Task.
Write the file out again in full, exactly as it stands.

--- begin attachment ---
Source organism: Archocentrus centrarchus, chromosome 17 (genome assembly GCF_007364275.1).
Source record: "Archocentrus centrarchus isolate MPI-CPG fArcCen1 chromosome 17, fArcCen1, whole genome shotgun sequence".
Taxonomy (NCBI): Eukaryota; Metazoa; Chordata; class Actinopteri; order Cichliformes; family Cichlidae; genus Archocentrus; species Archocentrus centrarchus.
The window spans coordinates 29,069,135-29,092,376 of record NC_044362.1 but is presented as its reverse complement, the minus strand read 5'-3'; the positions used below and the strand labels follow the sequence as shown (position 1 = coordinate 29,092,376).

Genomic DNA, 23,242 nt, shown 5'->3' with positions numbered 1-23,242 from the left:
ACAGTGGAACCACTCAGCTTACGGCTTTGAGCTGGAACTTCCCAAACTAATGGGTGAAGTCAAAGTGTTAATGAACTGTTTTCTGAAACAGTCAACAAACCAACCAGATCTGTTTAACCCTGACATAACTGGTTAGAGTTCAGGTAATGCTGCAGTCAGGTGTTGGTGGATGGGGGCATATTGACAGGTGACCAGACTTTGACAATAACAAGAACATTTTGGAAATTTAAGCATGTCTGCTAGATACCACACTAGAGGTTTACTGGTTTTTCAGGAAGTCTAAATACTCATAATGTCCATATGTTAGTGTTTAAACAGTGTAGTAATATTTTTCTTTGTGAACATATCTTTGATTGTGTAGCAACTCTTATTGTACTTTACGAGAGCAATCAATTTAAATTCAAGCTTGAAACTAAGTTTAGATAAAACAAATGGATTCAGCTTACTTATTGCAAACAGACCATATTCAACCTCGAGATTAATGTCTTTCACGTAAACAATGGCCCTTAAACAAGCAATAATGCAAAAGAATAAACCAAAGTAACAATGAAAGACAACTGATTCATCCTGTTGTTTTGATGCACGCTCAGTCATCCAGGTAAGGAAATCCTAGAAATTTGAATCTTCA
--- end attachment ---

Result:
Source organism: Archocentrus centrarchus, chromosome 17 (genome assembly GCF_007364275.1).
Source record: "Archocentrus centrarchus isolate MPI-CPG fArcCen1 chromosome 17, fArcCen1, whole genome shotgun sequence".
Taxonomy (NCBI): Eukaryota; Metazoa; Chordata; class Actinopteri; order Cichliformes; family Cichlidae; genus Archocentrus; species Archocentrus centrarchus.
The window spans coordinates 29,069,135-29,092,376 of record NC_044362.1 but is presented as its reverse complement, the minus strand read 5'-3'; the positions used below and the strand labels follow the sequence as shown (position 1 = coordinate 29,092,376).

Genomic DNA, 23,242 nt, shown 5'->3' with positions numbered 1-23,242 from the left:
ACAGTGGAACCACTCAGCTTACGGCTTTGAGCTGGAACTTCCCAAACTAATGGGTGAAGTCAAAGTGTTAATGAACTGTTTTCTGAAACAGTCAACAAACCAACCAGATCTGTTTAACCCTGACATAACTGGTTAGAGTTCAGGTAATGCTGCAGTCAGGTGTTGGTGGATGGGGGCATATTGACAGGTGACCAGACTTTGACAATAACAAGAACATTTTGGAAATTTAAGCATGTCTGCTAGATACCACACTAGAGGTTTACTGGTTTTTCAGGAAGTCTAAATACTCATAATGTCCATATGTTAGTGTTTAAACAGTGTAGTAATATTTTTCTTTGTGAACATATCTTTGATTGTGTAGCAACTCTTATTGTACTTTACGAGAGCAATCAATTTAAATTCAAGCTTGAAACTAAGTTTAGATAAAACAAATGGATTCAGCTTACTTATTGCAAACAGACCATATTCAACCTCGAGATTAATGTCTTTCACGTAAACAATGGCCCTTAAACAAGCAATAATGCAAAAGAATAAACCAAAGTAACAATGAAAGACAACTGATTCATCCTGTTGTTTTGATGCACGCTCAGTCATCCAGGTAAGGAAATCCTAGAAATTTGAATCTTCA